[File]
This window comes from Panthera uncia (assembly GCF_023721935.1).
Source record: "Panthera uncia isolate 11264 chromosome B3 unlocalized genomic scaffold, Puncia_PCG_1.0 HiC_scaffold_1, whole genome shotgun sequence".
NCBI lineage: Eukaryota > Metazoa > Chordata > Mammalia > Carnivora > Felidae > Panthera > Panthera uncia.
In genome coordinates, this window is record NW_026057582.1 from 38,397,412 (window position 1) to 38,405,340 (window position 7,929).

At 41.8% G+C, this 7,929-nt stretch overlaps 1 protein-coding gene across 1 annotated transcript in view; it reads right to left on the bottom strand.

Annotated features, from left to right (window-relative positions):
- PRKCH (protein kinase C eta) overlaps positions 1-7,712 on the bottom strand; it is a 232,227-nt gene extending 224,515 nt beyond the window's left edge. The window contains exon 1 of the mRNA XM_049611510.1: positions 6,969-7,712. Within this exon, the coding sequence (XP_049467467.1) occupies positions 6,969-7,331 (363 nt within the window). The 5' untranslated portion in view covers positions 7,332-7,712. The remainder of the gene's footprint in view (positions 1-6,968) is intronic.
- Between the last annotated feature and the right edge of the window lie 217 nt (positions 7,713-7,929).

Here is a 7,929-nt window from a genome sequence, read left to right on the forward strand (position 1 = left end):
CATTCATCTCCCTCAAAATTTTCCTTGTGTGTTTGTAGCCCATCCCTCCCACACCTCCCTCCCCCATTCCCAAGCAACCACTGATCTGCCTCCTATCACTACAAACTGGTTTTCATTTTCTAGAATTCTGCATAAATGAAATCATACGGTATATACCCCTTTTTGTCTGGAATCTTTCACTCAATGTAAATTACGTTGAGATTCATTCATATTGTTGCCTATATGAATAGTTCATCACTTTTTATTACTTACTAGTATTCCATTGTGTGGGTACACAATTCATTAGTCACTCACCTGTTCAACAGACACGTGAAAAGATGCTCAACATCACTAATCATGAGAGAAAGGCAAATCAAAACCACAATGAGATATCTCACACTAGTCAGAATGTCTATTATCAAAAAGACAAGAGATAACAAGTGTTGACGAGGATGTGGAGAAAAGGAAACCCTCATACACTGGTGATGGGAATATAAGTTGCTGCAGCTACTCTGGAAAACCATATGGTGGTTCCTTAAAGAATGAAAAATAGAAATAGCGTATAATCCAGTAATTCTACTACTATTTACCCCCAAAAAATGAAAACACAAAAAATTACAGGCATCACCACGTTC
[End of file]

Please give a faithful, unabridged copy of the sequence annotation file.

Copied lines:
This window comes from Panthera uncia (assembly GCF_023721935.1).
Source record: "Panthera uncia isolate 11264 chromosome B3 unlocalized genomic scaffold, Puncia_PCG_1.0 HiC_scaffold_1, whole genome shotgun sequence".
NCBI lineage: Eukaryota > Metazoa > Chordata > Mammalia > Carnivora > Felidae > Panthera > Panthera uncia.
In genome coordinates, this window is record NW_026057582.1 from 38,397,412 (window position 1) to 38,405,340 (window position 7,929).

At 41.8% G+C, this 7,929-nt stretch overlaps 1 protein-coding gene across 1 annotated transcript in view; it reads right to left on the bottom strand.

Annotated features, from left to right (window-relative positions):
- PRKCH (protein kinase C eta) overlaps positions 1-7,712 on the bottom strand; it is a 232,227-nt gene extending 224,515 nt beyond the window's left edge. The window contains exon 1 of the mRNA XM_049611510.1: positions 6,969-7,712. Within this exon, the coding sequence (XP_049467467.1) occupies positions 6,969-7,331 (363 nt within the window). The 5' untranslated portion in view covers positions 7,332-7,712. The remainder of the gene's footprint in view (positions 1-6,968) is intronic.
- Between the last annotated feature and the right edge of the window lie 217 nt (positions 7,713-7,929).

Here is a 7,929-nt window from a genome sequence, read left to right on the forward strand (position 1 = left end):
CATTCATCTCCCTCAAAATTTTCCTTGTGTGTTTGTAGCCCATCCCTCCCACACCTCCCTCCCCCATTCCCAAGCAACCACTGATCTGCCTCCTATCACTACAAACTGGTTTTCATTTTCTAGAATTCTGCATAAATGAAATCATACGGTATATACCCCTTTTTGTCTGGAATCTTTCACTCAATGTAAATTACGTTGAGATTCATTCATATTGTTGCCTATATGAATAGTTCATCACTTTTTATTACTTACTAGTATTCCATTGTGTGGGTACACAATTCATTAGTCACTCACCTGTTCAACAGACACGTGAAAAGATGCTCAACATCACTAATCATGAGAGAAAGGCAAATCAAAACCACAATGAGATATCTCACACTAGTCAGAATGTCTATTATCAAAAAGACAAGAGATAACAAGTGTTGACGAGGATGTGGAGAAAAGGAAACCCTCATACACTGGTGATGGGAATATAAGTTGCTGCAGCTACTCTGGAAAACCATATGGTGGTTCCTTAAAGAATGAAAAATAGAAATAGCGTATAATCCAGTAATTCTACTACTATTTACCCCCAAAAAATGAAAACACAAAAAATTACAGGCATCACCACGTTC